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Interaction of Cholera Toxin B-subunit with Human T-lymphocytes

E. V. Navolotskaya1*, V. B. Sadovnikov1, D. V. Zinchenko1, Y. A. Zolotarev2, V. M. Lipkin3, and V. P. Zav’yalov4

1Branch of Shemyakin–Ovchinnikov Institute of Bioorganic Chemistry, Russian Academy of Sciences, 142290 Pushchino, Moscow Region, Russia; E-mail: navolotskaya@fibkh.serpukhov.su, elenanavolots@gmail.com

2Institute of Molecular Genetics, Russian Academy of Sciences, 123182 Moscow, Russia

3Shemyakin–Ovchinnikov Institute of Bioorganic Chemistry, Russian Academy of Sciences, 117997 Moscow, Russia

4University of Turku, Turku, 20500, Finland

* To whom correspondence should be addressed.

Received May 4, 2017; Revision received June 2, 2017
In this work, 125I-labeled cholera toxin B-subunit (CT-B) (specific activity 98 Ci/mmol) was prepared, and its high-affinity binding to human blood T-lymphocytes (Kd = 3.3 nM) was determined. The binding of the 125I-labeled CT-B was inhibited by unlabeled interferon-α2 (IFN-α2), thymosin-α1 (TM-α1), and by the synthetic peptide LKEKK, which corresponds to sequences 16-20 of human TM-α1 and 131-135 of IFN-α2 (Ki 0.8, 1.2, and 1.6 nM, respectively), but was not inhibited by the unlabeled synthetic peptide KKEKL with inverted sequence (Ki > 1 µM). In the concentration range of 10-1000 nM, both CT-B and peptide LKEKK dose-dependently increased the activity of soluble guanylate cyclase (sGC) but did not affect the activity of membrane-bound guanylate cyclase. The KKEKL peptide tested in parallel did not affect sGC activity. Thus, the CT-B and peptide LKEKK binding to a common receptor on the surface of T-lymphocytes leads to an increase in sGC activity.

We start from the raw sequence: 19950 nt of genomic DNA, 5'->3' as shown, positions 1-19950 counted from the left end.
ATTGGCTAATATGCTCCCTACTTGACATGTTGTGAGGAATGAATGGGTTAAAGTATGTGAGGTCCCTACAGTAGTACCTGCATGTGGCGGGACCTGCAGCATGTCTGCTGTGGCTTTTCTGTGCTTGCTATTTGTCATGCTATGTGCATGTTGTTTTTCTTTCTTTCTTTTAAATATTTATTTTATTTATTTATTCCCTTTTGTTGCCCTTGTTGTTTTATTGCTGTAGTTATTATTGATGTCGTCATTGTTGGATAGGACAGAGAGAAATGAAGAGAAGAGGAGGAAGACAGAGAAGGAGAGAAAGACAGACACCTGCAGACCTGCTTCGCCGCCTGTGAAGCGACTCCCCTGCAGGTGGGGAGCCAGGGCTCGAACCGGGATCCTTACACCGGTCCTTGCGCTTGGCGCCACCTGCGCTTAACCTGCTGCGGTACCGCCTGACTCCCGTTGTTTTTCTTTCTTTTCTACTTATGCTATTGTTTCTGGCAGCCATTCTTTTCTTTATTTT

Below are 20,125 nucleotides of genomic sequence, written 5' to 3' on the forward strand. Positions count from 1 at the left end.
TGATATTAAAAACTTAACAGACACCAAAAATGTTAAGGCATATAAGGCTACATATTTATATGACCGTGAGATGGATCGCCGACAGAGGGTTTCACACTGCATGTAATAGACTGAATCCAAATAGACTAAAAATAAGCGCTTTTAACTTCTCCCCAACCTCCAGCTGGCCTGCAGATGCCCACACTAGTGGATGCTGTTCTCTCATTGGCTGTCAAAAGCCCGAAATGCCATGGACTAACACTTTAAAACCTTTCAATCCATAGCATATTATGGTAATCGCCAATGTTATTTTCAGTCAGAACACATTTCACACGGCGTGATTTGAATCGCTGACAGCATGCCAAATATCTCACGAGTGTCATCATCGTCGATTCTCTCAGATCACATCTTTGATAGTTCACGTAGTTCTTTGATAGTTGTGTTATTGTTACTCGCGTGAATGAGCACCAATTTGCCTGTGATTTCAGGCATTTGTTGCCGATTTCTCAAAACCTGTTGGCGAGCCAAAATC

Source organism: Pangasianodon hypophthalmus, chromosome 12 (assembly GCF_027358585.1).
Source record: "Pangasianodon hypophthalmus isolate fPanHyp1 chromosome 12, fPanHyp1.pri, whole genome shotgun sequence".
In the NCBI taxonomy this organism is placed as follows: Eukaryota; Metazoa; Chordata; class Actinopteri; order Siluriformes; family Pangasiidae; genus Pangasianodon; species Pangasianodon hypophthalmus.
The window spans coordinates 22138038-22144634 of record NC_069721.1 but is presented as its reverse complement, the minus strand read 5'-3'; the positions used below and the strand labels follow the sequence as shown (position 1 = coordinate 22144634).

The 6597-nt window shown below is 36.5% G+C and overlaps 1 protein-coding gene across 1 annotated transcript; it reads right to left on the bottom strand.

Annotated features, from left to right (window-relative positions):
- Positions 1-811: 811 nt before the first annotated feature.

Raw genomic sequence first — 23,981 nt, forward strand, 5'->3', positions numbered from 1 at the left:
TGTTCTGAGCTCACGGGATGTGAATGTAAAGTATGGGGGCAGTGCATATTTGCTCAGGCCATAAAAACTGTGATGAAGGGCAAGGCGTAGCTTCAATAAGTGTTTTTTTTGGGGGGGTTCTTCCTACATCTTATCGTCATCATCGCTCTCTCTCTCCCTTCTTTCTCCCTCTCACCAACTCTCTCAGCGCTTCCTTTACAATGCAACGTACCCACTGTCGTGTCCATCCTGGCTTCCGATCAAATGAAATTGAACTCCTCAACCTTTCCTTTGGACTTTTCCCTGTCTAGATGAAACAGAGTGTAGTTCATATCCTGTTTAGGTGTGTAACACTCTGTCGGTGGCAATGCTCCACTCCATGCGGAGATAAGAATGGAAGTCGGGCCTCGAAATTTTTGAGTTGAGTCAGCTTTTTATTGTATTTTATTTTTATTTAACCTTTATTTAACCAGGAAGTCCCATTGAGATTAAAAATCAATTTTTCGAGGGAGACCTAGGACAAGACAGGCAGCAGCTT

KEY WORDS: peptides, receptors, thymosin-α1, interferon-α, T-lymphocytes

DOI: 10.1134/S0006297917090061